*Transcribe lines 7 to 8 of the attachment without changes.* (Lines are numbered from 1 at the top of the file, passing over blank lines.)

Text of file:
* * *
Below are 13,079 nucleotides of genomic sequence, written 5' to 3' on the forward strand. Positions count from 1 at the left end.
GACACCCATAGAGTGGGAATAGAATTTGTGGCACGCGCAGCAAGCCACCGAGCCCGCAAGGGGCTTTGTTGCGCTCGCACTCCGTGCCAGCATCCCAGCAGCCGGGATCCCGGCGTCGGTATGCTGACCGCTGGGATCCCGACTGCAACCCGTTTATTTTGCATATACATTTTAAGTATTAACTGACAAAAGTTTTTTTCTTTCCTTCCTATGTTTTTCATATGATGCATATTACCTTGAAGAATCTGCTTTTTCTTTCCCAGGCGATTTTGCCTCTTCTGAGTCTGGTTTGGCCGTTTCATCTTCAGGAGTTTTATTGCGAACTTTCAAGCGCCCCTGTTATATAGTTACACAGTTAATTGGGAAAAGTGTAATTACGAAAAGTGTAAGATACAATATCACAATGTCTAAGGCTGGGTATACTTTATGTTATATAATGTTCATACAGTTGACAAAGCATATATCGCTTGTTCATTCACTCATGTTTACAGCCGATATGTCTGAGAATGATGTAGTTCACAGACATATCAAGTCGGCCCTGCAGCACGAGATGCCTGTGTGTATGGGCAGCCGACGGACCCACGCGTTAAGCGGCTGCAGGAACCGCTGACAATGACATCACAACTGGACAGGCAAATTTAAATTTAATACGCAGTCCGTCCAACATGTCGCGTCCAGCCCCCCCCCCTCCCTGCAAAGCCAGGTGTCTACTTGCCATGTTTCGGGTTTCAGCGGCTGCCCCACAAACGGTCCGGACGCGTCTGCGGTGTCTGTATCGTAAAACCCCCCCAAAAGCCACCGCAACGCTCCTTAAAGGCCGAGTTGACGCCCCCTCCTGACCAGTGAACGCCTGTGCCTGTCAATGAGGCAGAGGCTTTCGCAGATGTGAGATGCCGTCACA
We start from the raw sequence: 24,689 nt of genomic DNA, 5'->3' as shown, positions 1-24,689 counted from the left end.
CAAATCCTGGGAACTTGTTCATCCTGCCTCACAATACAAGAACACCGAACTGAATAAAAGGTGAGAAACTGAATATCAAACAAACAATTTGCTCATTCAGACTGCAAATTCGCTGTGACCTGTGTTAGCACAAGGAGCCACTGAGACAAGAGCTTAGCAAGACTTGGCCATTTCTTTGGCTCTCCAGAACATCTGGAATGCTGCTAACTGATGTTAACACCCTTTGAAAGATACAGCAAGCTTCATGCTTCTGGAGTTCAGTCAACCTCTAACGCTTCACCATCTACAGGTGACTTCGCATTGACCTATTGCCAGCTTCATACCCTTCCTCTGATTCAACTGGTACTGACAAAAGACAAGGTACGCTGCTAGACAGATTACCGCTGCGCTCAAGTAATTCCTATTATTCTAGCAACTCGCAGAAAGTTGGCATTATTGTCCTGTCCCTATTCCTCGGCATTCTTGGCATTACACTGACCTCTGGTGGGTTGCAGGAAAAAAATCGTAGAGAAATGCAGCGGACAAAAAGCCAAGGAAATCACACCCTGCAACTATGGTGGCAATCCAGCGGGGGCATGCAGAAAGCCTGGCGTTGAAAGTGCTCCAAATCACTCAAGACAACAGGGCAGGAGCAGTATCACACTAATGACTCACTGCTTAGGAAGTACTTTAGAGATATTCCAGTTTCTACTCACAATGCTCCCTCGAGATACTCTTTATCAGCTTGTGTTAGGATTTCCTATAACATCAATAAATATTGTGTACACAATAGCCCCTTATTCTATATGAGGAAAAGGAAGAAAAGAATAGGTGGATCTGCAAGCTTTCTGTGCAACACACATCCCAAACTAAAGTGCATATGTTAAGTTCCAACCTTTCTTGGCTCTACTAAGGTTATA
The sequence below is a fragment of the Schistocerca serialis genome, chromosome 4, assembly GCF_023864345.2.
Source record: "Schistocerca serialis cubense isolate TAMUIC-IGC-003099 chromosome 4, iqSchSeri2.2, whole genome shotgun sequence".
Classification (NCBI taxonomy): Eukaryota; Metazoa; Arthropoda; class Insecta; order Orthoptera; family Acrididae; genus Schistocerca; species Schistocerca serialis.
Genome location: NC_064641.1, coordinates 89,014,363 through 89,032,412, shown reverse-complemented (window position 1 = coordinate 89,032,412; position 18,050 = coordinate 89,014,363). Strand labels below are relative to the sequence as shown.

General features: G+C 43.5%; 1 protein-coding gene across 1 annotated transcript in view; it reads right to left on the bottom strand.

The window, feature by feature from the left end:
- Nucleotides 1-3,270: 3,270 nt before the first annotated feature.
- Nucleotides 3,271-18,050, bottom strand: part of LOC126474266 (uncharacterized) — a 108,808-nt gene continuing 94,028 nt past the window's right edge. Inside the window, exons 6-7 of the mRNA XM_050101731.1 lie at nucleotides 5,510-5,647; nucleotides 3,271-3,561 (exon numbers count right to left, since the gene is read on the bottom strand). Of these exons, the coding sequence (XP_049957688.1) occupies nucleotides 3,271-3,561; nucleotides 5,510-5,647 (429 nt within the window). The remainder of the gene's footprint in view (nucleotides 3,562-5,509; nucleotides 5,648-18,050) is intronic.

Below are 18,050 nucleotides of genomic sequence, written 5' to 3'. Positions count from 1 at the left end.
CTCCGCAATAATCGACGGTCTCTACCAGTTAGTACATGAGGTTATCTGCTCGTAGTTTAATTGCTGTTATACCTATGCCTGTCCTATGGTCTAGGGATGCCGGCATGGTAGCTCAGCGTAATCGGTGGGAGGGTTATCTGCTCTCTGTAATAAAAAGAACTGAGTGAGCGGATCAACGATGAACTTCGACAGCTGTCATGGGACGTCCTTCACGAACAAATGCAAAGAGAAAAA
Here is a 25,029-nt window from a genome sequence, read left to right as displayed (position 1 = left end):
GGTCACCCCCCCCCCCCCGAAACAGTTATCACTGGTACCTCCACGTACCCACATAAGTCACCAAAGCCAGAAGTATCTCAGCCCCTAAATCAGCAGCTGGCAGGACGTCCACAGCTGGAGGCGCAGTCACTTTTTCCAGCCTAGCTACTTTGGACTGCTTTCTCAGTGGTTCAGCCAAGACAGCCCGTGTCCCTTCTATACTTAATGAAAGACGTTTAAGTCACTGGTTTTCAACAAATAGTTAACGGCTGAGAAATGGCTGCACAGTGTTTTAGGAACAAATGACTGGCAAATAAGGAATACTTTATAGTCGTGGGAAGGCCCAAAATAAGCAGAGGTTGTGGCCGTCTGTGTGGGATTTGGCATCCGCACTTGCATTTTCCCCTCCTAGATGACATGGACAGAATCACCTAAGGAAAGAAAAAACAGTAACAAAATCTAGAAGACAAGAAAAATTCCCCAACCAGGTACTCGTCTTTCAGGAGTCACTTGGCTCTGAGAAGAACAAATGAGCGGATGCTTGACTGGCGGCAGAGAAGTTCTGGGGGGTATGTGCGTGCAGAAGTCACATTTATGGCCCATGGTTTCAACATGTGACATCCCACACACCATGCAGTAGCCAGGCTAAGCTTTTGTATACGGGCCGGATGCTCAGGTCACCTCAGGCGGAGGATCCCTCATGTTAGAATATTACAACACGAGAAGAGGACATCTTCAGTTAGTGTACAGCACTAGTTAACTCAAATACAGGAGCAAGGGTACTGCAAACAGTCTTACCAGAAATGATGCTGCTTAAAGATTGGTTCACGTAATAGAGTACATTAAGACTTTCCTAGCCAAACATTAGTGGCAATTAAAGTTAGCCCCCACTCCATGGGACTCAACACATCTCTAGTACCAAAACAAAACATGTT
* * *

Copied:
Classification (NCBI taxonomy): Eukaryota; Metazoa; Arthropoda; class Insecta; order Orthoptera; family Acrididae; genus Schistocerca; species Schistocerca serialis.
Genome location: NC_064641.1, coordinates 89,014,363 through 89,032,412, shown reverse-complemented (window position 1 = coordinate 89,032,412; position 18,050 = coordinate 89,014,363). Strand labels below are relative to the sequence as shown.